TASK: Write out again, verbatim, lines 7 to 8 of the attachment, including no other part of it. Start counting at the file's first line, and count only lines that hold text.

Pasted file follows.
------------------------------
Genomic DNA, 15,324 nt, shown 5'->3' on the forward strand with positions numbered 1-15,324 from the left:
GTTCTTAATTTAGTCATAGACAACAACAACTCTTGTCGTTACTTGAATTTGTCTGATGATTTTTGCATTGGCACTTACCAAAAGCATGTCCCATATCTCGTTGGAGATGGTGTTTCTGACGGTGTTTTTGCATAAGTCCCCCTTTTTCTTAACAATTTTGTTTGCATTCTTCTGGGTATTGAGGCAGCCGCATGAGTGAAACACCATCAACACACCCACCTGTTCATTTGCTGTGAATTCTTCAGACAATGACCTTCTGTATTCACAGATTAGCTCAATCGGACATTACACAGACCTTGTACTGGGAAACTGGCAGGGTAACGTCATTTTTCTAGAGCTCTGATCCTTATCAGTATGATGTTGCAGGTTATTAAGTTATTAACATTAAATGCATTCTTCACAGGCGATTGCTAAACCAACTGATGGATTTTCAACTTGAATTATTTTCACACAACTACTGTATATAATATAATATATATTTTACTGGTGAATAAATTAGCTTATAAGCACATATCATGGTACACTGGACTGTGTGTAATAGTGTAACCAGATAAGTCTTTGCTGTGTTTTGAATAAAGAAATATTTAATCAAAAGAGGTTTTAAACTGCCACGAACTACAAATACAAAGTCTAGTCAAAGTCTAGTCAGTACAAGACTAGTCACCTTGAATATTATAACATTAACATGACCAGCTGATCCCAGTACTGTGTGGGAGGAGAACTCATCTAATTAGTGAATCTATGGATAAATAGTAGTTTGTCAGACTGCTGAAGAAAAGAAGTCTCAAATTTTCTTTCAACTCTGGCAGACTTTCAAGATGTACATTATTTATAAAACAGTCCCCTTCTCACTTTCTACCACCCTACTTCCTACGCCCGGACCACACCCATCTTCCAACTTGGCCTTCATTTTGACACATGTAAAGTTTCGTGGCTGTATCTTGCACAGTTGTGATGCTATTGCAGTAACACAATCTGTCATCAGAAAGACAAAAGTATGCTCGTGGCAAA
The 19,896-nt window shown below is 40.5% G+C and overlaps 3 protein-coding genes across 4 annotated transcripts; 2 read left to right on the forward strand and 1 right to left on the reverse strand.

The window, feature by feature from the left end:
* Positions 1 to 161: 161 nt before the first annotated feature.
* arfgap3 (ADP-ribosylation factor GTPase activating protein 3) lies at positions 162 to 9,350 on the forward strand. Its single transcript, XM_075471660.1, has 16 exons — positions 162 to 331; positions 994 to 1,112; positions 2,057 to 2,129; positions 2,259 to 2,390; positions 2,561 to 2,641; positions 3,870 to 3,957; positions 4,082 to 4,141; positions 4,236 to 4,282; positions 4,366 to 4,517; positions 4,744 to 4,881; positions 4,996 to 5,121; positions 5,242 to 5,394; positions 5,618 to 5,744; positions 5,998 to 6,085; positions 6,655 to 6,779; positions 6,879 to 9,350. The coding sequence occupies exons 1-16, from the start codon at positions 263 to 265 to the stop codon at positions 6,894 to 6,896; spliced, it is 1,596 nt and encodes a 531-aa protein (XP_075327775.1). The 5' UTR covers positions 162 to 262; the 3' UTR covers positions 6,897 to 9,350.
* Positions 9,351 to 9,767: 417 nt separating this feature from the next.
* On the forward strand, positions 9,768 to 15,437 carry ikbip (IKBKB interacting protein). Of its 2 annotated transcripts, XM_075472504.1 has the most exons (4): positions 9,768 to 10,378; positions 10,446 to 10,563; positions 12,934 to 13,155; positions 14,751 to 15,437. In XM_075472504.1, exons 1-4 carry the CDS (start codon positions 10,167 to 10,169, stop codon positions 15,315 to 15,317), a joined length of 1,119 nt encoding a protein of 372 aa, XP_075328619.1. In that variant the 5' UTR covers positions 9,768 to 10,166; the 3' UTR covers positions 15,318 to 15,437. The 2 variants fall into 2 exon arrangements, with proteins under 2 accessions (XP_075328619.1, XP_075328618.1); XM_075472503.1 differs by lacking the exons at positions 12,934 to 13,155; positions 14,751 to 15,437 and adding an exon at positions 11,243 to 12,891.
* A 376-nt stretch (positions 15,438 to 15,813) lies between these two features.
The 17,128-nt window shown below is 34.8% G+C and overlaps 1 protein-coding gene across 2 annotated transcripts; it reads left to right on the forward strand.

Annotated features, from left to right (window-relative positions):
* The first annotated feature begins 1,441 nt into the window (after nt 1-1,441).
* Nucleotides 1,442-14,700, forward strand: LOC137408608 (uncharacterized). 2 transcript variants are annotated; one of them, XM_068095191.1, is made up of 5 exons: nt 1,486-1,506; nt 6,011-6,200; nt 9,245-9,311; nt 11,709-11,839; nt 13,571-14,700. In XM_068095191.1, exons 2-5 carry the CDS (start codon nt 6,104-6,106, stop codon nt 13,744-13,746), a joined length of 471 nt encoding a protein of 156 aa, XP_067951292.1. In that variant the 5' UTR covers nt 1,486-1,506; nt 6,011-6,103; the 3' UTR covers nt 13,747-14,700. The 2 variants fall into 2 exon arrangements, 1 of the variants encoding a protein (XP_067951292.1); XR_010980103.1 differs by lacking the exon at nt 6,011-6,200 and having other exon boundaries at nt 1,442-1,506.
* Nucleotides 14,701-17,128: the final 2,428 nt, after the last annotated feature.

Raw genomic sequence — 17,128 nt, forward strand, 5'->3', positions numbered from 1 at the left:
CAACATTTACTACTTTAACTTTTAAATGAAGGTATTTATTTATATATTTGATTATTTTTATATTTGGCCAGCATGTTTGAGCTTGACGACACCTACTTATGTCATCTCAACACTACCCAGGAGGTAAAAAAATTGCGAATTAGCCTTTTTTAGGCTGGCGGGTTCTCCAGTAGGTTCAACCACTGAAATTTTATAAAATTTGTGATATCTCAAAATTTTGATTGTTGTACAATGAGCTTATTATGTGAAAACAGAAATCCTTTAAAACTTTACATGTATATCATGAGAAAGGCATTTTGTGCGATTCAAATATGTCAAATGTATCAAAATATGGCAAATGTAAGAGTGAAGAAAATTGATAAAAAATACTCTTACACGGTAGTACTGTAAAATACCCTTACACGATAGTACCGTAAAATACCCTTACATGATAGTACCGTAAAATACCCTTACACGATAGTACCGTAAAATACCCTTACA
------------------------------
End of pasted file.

* Positions 9,351 to 9,767: 417 nt separating this feature from the next.
* On the forward strand, positions 9,768 to 15,437 carry ikbip (IKBKB interacting protein). Of its 2 annotated transcripts, XM_075472504.1 has the most exons (4): positions 9,768 to 10,378; positions 10,446 to 10,563; positions 12,934 to 13,155; positions 14,751 to 15,437. In XM_075472504.1, exons 1-4 carry the CDS (start codon positions 10,167 to 10,169, stop codon positions 15,315 to 15,317), a joined length of 1,119 nt encoding a protein of 372 aa, XP_075328619.1. In that variant the 5' UTR covers positions 9,768 to 10,166; the 3' UTR covers positions 15,318 to 15,437. The 2 variants fall into 2 exon arrangements, with proteins under 2 accessions (XP_075328619.1, XP_075328618.1); XM_075472503.1 differs by lacking the exons at positions 12,934 to 13,155; positions 14,751 to 15,437 and adding an exon at positions 11,243 to 12,891.